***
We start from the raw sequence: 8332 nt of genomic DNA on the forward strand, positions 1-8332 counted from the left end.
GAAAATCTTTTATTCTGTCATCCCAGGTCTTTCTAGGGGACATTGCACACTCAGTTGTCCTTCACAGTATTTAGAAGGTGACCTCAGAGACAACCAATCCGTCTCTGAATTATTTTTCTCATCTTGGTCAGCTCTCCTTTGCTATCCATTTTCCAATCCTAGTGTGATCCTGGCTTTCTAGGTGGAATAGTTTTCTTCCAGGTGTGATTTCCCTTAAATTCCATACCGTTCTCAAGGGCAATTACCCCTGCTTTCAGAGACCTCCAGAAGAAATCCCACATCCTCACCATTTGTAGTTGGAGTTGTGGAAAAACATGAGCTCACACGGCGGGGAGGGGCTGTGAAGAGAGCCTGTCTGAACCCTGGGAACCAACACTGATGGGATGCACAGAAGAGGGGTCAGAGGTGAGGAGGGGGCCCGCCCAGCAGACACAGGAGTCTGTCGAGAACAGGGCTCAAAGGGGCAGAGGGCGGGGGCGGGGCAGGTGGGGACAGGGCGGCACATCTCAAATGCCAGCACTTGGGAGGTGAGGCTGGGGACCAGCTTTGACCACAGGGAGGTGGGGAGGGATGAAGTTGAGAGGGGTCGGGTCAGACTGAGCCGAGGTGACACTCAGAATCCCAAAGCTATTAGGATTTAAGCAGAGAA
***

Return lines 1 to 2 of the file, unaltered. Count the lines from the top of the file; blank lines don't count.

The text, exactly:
We start from the raw sequence: 8332 nt of genomic DNA on the forward strand, positions 1-8332 counted from the left end.
GAAAATCTTTTATTCTGTCATCCCAGGTCTTTCTAGGGGACATTGCACACTCAGTTGTCCTTCACAGTATTTAGAAGGTGACCTCAGAGACAACCAATCCGTCTCTGAATTATTTTTCTCATCTTGGTCAGCTCTCCTTTGCTATCCATTTTCCAATCCTAGTGTGATCCTGGCTTTCTAGGTGGAATAGTTTTCTTCCAGGTGTGATTTCCCTTAAATTCCATACCGTTCTCAAGGGCAATTACCCCTGCTTTCAGAGACCTCCAGAAGAAATCCCACATCCTCACCATTTGTAGTTGGAGTTGTGGAAAAACATGAGCTCACACGGCGGGGAGGGGCTGTGAAGAGAGCCTGTCTGAACCCTGGGAACCAACACTGATGGGATGCACAGAAGAGGGGTCAGAGGTGAGGAGGGGGCCCGCCCAGCAGACACAGGAGTCTGTCGAGAACAGGGCTCAAAGGGGCAGAGGGCGGGGGCGGGGCAGGTGGGGACAGGGCGGCACATCTCAAATGCCAGCACTTGGGAGGTGAGGCTGGGGACCAGCTTTGACCACAGGGAGGTGGGGAGGGATGAAGTTGAGAGGGGTCGGGTCAGACTGAGCCGAGGTGACACTCAGAATCCCAAAGCTATTAGGATTTAAGCAGAGAA